In a stellar usage of the British people’s tax dollars, one Lancaster University scholar has actually spent time and brain juice identifying people’s main strategies for online trolling. After closely analyzing 4,000 cases of trolling, she compiled results that probably could have been predicted by any Instagram-using high school sophomore, or anybody who reads the Internet, ever.
Without further ado, here are the seven main forms of trolling, as reported by The Telegraph (we have enhanced certain points with highly relevant real-life examples):
1: “Digressing from the topic at hand, especially onto sensitive topics.”
2: “Being hypocritical, especially for a fault that the critic then displays themselves.”
3: “Displaying antipathy, by taking up an alienating position, asking pseudo-naïve questions.”
4: “Endangering others by giving dangerous advice, encouraging risky [behavior].”
5: “Shocking others by being insensitive about sensitive topics, explicit about taboo topics.”
6: “Being aggresive by insulting, threatening, or otherwise plainly attacking them without provocation.”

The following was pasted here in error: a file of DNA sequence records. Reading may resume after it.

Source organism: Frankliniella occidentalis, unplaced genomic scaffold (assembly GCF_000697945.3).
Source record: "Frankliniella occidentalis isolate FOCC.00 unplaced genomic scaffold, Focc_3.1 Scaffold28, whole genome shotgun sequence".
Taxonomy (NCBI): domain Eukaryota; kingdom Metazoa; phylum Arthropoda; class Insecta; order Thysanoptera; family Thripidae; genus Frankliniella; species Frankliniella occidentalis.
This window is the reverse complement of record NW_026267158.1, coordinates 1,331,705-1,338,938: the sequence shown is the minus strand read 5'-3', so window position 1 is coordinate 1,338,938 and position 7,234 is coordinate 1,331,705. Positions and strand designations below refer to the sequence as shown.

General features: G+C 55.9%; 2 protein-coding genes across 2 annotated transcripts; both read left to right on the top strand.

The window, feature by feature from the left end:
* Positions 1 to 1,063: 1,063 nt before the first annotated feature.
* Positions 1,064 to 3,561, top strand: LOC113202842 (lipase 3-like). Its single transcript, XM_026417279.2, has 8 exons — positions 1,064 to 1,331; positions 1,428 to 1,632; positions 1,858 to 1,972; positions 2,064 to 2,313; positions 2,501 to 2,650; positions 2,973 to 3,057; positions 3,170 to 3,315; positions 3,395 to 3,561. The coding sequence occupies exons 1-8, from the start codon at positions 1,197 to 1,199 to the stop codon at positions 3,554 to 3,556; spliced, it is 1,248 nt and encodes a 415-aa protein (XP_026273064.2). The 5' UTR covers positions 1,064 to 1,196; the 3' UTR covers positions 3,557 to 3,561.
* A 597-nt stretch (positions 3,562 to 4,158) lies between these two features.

7: “Crossposting – sending the same offensive or provocative message to multiple groups then waiting for the response.”
“my best friend’s mom makes $75/hr on the laptop. She has been without a job for nine months but last month her pay check was $19099 just working on the laptop for a few hours. Read more on this site…www.pro43.ℂom”
Claire Hardaker, the linguistics scholar who conducted the study, also uncovered some groundbreaking findings about the nature of the trolls themselves. “The image of trolling is that it is mainly the work of young people, but the fact is trolls come from all ages and backgrounds,” she reportedly said. So watch out: your friendly neighborhood bodega guy? Potential troll. Your 96-year-old grandmother? Potential troll. Trolls are everywhere, and Ms. Hardaker seems to fear they will bring about our ultimate destruction.